When the wind howls and the snow is thick on the ground, campers everywhere start suffering from cabin fever. Sure, you could spend the night shivering in a snow cave…or you could just give up and wait for warmer weather to return. Or, as hundreds of people discover each year, you can sleep in warmth and comfort at one of Utah’s year-round camping yurts.
These simple, round structures made of wood or canvas were created by the nomads of Mongolia as a form of shelter that could keep out the steppes’ bone-chilling winds. In recent years, they’ve become a popular alternative to tent or RV camping at campgrounds and hike-in sites around the U.S. Now, whether you’d like to go cross country for an isolated getaway or would rather park your car and walk a few steps to shelter, Utah’s yurts offer accessible, affordable winter lodging.
For a true wilderness adventure, strap on your snowshoes or cross-country skis and head down a trail to a backcountry yurt. Away from the crowds, you can enjoy the silent majesty of the winter landscape.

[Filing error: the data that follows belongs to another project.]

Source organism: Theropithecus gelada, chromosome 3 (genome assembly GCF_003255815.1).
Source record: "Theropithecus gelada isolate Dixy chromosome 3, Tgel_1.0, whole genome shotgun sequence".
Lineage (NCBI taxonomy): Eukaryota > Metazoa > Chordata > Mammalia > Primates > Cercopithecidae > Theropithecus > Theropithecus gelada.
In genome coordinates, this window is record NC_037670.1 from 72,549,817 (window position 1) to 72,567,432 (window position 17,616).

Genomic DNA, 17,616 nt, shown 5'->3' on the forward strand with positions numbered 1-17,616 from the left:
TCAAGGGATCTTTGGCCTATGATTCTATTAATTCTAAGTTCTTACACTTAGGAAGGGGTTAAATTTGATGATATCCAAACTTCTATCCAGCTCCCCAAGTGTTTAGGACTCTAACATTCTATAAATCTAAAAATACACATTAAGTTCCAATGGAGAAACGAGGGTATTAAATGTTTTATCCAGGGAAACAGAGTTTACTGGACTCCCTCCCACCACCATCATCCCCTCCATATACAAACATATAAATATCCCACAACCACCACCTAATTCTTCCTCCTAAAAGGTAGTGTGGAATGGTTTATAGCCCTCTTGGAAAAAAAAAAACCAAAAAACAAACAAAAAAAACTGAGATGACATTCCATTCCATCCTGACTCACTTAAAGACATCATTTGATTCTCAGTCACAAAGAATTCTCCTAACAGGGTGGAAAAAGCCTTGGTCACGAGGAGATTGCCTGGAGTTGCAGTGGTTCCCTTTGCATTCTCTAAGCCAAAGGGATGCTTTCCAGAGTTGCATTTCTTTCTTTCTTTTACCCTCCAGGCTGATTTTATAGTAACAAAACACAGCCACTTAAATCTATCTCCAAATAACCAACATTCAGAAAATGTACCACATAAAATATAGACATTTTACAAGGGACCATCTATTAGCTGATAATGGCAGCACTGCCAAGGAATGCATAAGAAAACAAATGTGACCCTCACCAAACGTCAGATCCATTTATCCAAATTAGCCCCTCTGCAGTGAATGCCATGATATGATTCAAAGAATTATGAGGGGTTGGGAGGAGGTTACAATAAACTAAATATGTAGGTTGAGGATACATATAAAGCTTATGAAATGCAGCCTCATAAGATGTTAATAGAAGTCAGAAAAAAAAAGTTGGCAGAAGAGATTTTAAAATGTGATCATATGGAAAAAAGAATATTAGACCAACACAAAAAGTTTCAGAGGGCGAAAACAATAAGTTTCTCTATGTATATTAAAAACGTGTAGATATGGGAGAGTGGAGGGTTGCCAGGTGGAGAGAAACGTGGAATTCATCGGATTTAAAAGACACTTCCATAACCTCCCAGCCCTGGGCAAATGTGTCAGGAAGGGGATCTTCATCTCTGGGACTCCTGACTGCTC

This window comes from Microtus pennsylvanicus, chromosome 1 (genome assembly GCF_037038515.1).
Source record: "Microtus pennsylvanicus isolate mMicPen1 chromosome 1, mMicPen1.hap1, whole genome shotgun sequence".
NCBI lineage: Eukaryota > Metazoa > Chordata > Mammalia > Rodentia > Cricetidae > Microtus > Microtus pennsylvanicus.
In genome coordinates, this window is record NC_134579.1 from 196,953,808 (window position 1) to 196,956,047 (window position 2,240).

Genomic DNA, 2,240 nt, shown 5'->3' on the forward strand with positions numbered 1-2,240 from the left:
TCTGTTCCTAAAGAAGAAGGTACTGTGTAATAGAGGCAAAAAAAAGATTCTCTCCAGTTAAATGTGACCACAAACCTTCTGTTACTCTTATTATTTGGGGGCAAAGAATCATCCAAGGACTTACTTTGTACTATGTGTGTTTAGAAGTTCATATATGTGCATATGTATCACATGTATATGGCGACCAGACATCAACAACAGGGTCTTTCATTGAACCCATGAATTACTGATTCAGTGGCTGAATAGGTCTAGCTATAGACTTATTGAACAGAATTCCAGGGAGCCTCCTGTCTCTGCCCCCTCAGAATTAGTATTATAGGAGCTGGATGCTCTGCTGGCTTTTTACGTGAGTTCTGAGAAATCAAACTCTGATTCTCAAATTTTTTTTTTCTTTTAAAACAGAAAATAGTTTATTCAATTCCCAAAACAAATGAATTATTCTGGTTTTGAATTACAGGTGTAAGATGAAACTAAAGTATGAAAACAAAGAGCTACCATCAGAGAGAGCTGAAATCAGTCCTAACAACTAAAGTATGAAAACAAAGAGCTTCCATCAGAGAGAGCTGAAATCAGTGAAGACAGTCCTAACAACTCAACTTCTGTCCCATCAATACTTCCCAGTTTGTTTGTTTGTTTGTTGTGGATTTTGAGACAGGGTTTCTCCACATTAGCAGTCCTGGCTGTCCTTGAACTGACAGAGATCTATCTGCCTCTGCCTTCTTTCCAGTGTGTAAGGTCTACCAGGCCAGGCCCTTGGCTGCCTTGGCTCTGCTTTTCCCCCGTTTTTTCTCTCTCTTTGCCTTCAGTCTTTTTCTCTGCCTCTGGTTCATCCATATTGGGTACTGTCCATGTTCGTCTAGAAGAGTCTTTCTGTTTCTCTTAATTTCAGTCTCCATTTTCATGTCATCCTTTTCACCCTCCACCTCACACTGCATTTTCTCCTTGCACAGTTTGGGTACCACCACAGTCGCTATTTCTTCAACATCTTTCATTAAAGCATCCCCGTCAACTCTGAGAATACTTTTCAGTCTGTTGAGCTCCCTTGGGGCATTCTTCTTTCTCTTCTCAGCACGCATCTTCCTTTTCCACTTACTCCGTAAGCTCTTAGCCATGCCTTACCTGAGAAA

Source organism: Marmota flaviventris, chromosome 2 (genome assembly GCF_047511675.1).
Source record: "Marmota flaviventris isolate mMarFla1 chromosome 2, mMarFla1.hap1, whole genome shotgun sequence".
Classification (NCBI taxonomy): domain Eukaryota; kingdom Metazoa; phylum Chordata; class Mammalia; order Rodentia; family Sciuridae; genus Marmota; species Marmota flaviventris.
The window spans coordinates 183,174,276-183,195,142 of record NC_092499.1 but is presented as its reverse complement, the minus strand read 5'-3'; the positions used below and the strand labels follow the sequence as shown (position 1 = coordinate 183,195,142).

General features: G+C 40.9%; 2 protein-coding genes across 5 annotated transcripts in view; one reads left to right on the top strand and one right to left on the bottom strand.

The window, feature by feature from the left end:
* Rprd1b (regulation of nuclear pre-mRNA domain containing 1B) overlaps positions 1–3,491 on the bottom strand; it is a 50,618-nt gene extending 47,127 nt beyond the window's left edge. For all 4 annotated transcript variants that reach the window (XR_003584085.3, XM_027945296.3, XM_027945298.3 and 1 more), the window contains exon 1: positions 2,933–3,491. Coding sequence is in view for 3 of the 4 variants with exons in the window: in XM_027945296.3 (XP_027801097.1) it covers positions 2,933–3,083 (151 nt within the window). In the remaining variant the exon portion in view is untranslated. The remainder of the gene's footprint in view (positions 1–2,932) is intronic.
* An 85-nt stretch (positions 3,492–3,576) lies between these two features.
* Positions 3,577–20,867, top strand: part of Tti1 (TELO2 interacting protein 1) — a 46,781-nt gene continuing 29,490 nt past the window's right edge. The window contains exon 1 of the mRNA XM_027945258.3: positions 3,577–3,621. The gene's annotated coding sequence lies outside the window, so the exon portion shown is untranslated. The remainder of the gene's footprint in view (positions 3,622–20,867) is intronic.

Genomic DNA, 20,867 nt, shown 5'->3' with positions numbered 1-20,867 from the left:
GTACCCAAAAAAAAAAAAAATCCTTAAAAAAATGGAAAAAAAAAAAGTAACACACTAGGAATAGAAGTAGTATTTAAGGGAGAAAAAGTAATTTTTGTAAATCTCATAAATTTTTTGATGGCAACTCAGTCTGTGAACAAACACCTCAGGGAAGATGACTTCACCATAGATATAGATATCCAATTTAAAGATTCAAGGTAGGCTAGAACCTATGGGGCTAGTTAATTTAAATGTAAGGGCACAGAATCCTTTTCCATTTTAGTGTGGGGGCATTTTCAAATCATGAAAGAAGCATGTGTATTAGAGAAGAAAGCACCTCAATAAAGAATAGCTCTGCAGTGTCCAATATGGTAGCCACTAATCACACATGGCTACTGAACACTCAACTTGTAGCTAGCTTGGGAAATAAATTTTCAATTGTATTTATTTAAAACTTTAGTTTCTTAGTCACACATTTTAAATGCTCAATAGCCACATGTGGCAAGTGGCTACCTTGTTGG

Supplies for yurt camping differ from those needed for tent camping or backpacking. Most yurts include wood stoves, bunk beds and basic kitchen facilities. Many also keep a supply of firewood on hand (though you’ll usually have to split it yourself). Though backcountry yurts lack running water, it’s simple to melt clean snow for drinking and cooking. Essential equipment includes a warm sleeping bag, plastic bags for packing out garbage and comfortable soft shoes for wearing inside the building. If you’re skiing or snowshoeing to your destination, an avalanche safety kit is another must-have.
For an overnight stay or a week-long trip, yurts offer a perfect base camp for exploring on skis or snowshoes. Without the hassle of setting up camp and struggling to stay warm, you’ll have more time to enjoy your surroundings. Grab a buddy (or a few—most yurts sleep up to six) and get ready for a winter camping adventure.
If You Go
State and regional parks, including East Canyon and Rockport State Parks, offer close-in yurts within developed campground areas. These yurts are easy to access throughout the year and are ideal for families or less experienced campers. Reserve your spot at stateparks.utah.gov.
Ski-in yurts require reservations and are often booked months in advance. Get a rundown of backcountry yurts and contact information for each at yurtsofutah.com